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Plurality of Rites of Spring


Study day with Millicent Hodson

May 2002
London, Sadler's Wells

by Suzanne McCarthy


© Regina Will

'Rite of Spring' reviews








No other piece of music has inspired so many ballets as Stravinsky's Rite of Spring, and no other ballet has so chronicled the historical events that have pockmarked the 20th century. When you add the fascinating detective work used by Millicent Hodson to reconstruct Nijinsky's original 1913 ballet, you have the makings of an extraordinary study day; an opportunity for speaker and audience to explore together through this one work the impact the last century has had on dance and the impact dance has had on its audiences.

The story of what happened on that intensely hot night of 29th May 1913 at the Theatre des Champs-Elysees is well known. The premiere of Le Sacre du Printemps caused a riot. Introduced on the same programme as Prince Igor and Les Sylphides, the Parisian audience was wildly divided in its reaction to this revolutionary piece with its intense primordial rhythms and total abandonment of the romantic. Simply put, nothing like it had ever been seen on the European stage before. It was a complete reversal of the traditional ballet, where no dancer ever turned their back on the viewing public or placed their arms or legs out of line. Instead, the audience was forced to focus on, and engage in, a cosmological ritual carried out by, and within, a prehistoric, tribal world. Feet turned in, necks bent to become limbs as articulate as arms and legs, blunt, asymmetrical, sculptural movements (Stravinsky called the line of girls so positioned the "knock-kneed Lolitas"), and ballerinas falling flat on their faces - these were what shocked the audience that night (although when the ballet came later to London there was hardly a reaction). It bankrupted the theatre's owner.



The Ballet Preljocaj Rite of Spring
Photograph © Regina Will


Nijinsky's version of the Rite of Spring may have caused a theatrical earthquake, but it only had five performances in Paris and three in London. Unlike Afternoon of a Faun, it was not retained in the Ballets Russes' repertoire. Instead it became a subject of legend whose substance was only hinted at through fragments of drawings made by Valentine Gross-Hugo and a few black and white photographs. If there was a key to unlock the past it rested with Dame Marie Rambert who had been Nijinsky's assistant during the making of Le Sacre du Printemps. The person who was determined to use that key was Millicent Hodson, who, as a young postgraduate student in 1970 at the University of California, Berkeley, decided that she had to interview Dame Marie before it was too late. Using a variety of oral, written and visual evidence (much of the latter only fortuitously found in waste bins and at the bottom of clothes cupboards which is where a copy of the Rambert annotated score was discovered after her death in 1982), Hodson slowly and painstakingly with her husband, the art historian, Kenneth Archer, brought the ballet together over 15 years. It was vividly reborn in 1987 at a performance by the Joffrey Ballet.

To some the concept of a "reconstructed ballet" is tainted. Dance, the most ephemeral of the visual arts, seems incapable of recreation. Every performance is essentially a variation on a theme, with the work always evolving as it reflects the physicality and musicality of different dancers and companies. This is the epistemological problem of the art form. Hodson recognises this, and boldly answers those her criticise her work. She agrees that what the Joffrey Ballet performed was not Nijinsky's pristine ballet. A complete exhumation was impossible. Some things were lost. Other elements only regained once the work was seen again, such as the realisation that the women in the second act push the chosen one into the centre of their circle rather than the dancer whirling herself into that position. "Lost", Hodgson observed, is a relative term. What she was able to do, before everything vanished, was to consolidate those disjointed parts of the puzzle that were still in existence and place them into a synthesized whole. If the Joffrey production was 85% Nijinsky and 15% her contribution, then she is satisfied.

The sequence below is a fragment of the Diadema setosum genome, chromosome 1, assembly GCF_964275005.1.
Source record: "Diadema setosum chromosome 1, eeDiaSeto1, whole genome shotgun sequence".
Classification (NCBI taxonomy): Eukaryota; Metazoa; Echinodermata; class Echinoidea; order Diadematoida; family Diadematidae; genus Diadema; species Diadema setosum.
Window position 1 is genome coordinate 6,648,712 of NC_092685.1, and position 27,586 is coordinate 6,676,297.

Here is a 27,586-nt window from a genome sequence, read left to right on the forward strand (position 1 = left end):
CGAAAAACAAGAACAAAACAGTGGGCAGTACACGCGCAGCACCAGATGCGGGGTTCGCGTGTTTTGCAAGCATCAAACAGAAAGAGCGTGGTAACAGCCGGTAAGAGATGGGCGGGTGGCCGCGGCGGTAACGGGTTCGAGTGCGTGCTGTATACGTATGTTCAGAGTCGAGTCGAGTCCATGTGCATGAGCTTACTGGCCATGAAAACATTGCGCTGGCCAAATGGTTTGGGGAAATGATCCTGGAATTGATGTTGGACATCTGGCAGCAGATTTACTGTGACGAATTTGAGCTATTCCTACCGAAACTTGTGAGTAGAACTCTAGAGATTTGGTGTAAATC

Using a mixture of slides and video footage, Hodgson presented the lost masterpiece and unfolded the events of her quest. In doing so she examined the various elements that together resulted in Nijinsky's work. The start was Nicholas Roerich, the painter and archaeologist, who designed the décor and costumes for Le Sacre. Stravinsky and he created a work of another time and place - the northern Slavic steppes in early Spring. (The original titles of the work were the "Crowning of Spring" or "The Coronation of Spring". It was only immediately before the opening that "The Rite of Spring" became the ballet's title.) The costumes were heavy smocks, hand-painted with meaningful symbols of circles and squares. These in turn influenced Nijinsky who did not begin to create the floor patterns of the dance until he had seen the designs. He had the dancers' assemblages and movements mirror the motifs, with their bodies twisting, turning and jumping simultaneously collectively and individually, thereby mimicking the complicated, multi-storied, pulsating rhythms of the music.

Often the dance of the Chosen One, the central heart of the piece, flows out from what the group is doing, as was the case, according to Youri Van Den Bosch, Preljocaj's assistant, with the development of his version recently performed at Sadler's Wells. That solo only emerged two days before that work's premiere at the Berlin State Opera. It was the reverse with Nijinsky. At the age of 23, he formulated the ballet company's basic movements while creating the Chosen One's solo using his sister, Bronislava Nijinska, as if she were a block of wood or stone and he the sculptor. (It is possible that she wrote so much about the ballet afterwards because her pregnancy the following year prevented her from actually dancing the role.) In other ways the choreography reflected his physicality - the long neck and strong thighs. His ballet requires great power being concentrated in the lower body as dancers continually push themselves away from the earth's gravity.

Nijinsky's Sacre was meant to symbolise an ordeal, and this literally was the case for the 47 dancers who took part. Their resistance to the work was notable and outspoken to the point of revolt. Later, the dancers were grateful for Massine's less demanding Sacre II, a restaging paid for by Coco Chanel. That version demoted the ritual life of the community, the heart of Nijinsky's work. Instead it emphasised the dependencies and social interactions of existence. Reflecting on that performance, the critics belatedly realised the innovative nature and modernity of the original work.